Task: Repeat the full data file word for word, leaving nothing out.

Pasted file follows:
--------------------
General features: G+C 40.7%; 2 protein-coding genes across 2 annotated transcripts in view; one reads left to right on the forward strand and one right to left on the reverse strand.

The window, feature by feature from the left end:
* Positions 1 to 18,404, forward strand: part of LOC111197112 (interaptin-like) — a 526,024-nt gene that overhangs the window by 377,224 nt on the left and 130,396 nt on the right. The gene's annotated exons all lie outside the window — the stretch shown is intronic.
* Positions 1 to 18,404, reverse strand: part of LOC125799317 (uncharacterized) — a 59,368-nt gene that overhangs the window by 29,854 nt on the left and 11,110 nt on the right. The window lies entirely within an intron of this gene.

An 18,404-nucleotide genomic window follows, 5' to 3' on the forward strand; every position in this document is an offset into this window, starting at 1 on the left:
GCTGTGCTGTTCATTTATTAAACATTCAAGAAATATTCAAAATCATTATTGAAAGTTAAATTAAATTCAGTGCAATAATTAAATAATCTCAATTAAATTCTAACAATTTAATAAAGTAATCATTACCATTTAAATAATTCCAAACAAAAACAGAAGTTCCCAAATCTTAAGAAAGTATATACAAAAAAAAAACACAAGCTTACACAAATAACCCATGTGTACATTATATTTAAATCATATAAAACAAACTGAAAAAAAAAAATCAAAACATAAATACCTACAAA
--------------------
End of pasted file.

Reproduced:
General features: G+C 40.7%; 2 protein-coding genes across 2 annotated transcripts in view; one reads left to right on the forward strand and one right to left on the reverse strand.

The window, feature by feature from the left end:
* Positions 1 to 18,404, forward strand: part of LOC111197112 (interaptin-like) — a 526,024-nt gene that overhangs the window by 377,224 nt on the left and 130,396 nt on the right. The gene's annotated exons all lie outside the window — the stretch shown is intronic.
* Positions 1 to 18,404, reverse strand: part of LOC125799317 (uncharacterized) — a 59,368-nt gene that overhangs the window by 29,854 nt on the left and 11,110 nt on the right. The window lies entirely within an intron of this gene.

An 18,404-nucleotide genomic window follows, 5' to 3' on the forward strand; every position in this document is an offset into this window, starting at 1 on the left:
GCTGTGCTGTTCATTTATTAAACATTCAAGAAATATTCAAAATCATTATTGAAAGTTAAATTAAATTCAGTGCAATAATTAAATAATCTCAATTAAATTCTAACAATTTAATAAAGTAATCATTACCATTTAAATAATTCCAAACAAAAACAGAAGTTCCCAAATCTTAAGAAAGTATATACAAAAAAAAAACACAAGCTTACACAAATAACCCATGTGTACATTATATTTAAATCATATAAAACAAACTGAAAAAAAAAAATCAAAACATAAATACCTACAAA